Wednesday, 9 March 2011

Thailand to cooperate with neighbours on rice trade

via CAAI

Published on March 9, 2011

To achieve its goal of making Thailand a rice-trading centre, the Commerce Ministry has drawn up a plan to cooperate with Burma and Cambodia, as both countries have high competency as supply sources to Thailand.

Meanwhile, the Thai government will directly purchase 2 million tonnes of paddy rice from farmers on March 16 as part of its strategy to shore up rice prices.

A senior source from the ministry said Thailand would tighten cooperation on rice trading with Burma and Cambodia by help them export rice overseas. However, the country will not import their rice to the Kingdom, but will set up polishing plants in border provinces, as Thailand has high expertise in rice polishing.

"Many Vietnamese and other foreign rice traders have tried to purchase rice from Burma and Cambodia, as it is good-quality but low-priced. Thailand will help both nations develop their rice polishing and exports to emphasise Thailand as a centre of rice trading," said the source.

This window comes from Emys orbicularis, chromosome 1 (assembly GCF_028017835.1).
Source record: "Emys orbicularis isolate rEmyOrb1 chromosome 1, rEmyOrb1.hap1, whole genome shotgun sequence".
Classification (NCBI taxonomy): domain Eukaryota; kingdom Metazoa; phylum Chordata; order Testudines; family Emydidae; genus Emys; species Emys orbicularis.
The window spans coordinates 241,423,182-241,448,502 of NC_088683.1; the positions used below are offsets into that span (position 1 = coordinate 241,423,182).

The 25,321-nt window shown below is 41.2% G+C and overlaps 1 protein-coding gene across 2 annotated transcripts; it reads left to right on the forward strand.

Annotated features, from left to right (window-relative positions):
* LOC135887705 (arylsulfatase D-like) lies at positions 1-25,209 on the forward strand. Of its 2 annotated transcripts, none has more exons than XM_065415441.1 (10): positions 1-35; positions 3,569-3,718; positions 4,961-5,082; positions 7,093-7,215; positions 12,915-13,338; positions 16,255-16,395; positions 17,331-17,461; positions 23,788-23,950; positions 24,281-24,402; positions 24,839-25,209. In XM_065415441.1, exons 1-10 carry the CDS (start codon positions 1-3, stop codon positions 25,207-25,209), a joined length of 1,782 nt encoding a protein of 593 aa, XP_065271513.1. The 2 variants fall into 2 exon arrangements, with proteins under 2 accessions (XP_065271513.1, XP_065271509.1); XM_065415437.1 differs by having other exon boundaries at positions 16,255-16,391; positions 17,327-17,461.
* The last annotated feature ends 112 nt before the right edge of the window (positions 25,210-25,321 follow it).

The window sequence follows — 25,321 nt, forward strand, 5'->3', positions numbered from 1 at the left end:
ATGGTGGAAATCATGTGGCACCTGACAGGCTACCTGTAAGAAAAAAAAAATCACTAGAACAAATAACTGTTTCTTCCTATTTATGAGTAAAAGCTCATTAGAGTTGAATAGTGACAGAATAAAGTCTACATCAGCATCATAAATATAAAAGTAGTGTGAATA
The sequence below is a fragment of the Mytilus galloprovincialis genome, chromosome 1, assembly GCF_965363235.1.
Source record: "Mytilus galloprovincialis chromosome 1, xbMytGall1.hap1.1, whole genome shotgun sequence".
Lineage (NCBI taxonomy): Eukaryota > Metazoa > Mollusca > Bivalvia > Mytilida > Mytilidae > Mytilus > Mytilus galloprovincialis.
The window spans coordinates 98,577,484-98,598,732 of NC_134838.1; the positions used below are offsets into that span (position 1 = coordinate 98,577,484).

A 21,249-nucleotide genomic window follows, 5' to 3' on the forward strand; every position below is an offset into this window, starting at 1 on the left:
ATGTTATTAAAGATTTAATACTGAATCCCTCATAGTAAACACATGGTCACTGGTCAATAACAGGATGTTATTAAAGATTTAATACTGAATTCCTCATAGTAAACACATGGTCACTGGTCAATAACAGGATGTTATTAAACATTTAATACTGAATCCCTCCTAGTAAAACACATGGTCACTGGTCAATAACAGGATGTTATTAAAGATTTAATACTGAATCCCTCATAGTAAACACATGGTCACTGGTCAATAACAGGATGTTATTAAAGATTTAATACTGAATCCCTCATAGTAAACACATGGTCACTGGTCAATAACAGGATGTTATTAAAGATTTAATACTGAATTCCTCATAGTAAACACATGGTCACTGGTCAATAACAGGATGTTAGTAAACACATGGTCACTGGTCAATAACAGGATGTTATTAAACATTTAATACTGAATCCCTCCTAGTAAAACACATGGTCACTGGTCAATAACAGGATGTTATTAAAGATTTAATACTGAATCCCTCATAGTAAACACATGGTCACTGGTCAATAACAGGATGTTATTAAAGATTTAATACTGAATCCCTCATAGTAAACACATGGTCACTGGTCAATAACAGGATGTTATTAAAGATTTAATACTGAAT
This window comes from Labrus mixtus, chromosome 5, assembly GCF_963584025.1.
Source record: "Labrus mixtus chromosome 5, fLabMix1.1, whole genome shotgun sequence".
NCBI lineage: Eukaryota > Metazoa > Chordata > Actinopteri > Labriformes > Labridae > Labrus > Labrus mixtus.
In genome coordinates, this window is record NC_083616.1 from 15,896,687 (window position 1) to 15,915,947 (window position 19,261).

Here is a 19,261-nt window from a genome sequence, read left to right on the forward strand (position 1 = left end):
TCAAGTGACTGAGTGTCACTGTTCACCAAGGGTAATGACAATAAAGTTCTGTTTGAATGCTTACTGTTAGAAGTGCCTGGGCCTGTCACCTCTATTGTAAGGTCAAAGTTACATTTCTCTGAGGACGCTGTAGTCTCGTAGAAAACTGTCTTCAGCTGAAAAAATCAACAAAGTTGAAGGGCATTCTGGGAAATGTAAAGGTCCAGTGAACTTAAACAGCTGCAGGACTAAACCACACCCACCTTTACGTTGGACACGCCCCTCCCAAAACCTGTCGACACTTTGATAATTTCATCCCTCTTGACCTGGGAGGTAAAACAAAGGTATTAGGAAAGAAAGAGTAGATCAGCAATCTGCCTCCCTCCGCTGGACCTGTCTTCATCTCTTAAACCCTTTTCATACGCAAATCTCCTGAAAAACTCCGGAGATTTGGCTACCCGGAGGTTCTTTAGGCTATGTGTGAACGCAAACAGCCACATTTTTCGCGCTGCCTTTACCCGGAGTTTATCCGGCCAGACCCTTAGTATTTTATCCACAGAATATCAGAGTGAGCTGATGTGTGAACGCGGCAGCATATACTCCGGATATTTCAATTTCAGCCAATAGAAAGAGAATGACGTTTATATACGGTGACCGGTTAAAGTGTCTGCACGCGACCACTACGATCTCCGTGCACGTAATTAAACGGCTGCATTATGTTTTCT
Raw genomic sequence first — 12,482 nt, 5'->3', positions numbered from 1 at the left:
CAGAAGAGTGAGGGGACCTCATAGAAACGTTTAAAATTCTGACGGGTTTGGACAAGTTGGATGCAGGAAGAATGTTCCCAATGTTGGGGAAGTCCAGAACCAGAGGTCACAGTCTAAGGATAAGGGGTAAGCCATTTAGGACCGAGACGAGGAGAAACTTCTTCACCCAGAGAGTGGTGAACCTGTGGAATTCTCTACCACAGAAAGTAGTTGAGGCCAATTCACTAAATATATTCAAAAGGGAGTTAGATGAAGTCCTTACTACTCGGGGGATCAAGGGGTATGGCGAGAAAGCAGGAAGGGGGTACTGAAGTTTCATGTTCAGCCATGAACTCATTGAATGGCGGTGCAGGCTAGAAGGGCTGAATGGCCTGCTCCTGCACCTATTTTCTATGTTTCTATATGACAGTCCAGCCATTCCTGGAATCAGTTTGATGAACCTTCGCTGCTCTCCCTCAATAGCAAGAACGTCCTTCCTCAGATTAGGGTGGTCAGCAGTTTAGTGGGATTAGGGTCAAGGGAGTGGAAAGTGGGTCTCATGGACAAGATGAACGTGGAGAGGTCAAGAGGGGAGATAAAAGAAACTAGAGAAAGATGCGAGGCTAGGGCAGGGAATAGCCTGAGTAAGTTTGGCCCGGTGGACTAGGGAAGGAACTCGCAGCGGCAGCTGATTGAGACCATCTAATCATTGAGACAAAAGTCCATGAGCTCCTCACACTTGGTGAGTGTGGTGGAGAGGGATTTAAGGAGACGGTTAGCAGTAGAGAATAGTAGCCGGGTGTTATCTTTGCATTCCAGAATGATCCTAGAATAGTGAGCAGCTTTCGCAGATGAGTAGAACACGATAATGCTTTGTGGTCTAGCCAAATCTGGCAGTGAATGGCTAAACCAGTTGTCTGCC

The Cambodian government has called for Thailand's cooperation to halt decreases in its rice price after traders from Vietnam purchased rice from that country at very low prices. Cooperation with Thailand should increase the bargaining power for Cambodian farmers and traders, the source said.

Chookiat Ophaswongse, honourable president of the Thai Rice Exporters Association, has supported the government's plan to tighten cooperation with Burma and Cambodia. However, the government must ensure that it will prevent Thai rice seeds getting mixed up with other seeds, as that would destroy the reputation of Thai rice as having the best quality.

In addition, he said the government should concentrate on development of the quality of Thai rice and on reducing production costs rather than increasing its price guarantee.

Chookiat said the rice price had dropped slightly because of increased supply from Vietnam. Thai rice farmers will only enjoy a short-term benefit from increasing the guaranteed price of rice. The government should seek ways to help farmers reduce their costs of production and increase yield per rai in the long run.

The association reported the export price for 5-per-cent Thai white rice had dropped slightly from US$520-$530 a tonne last week to $510 (Bt15,490) a tonne this week.

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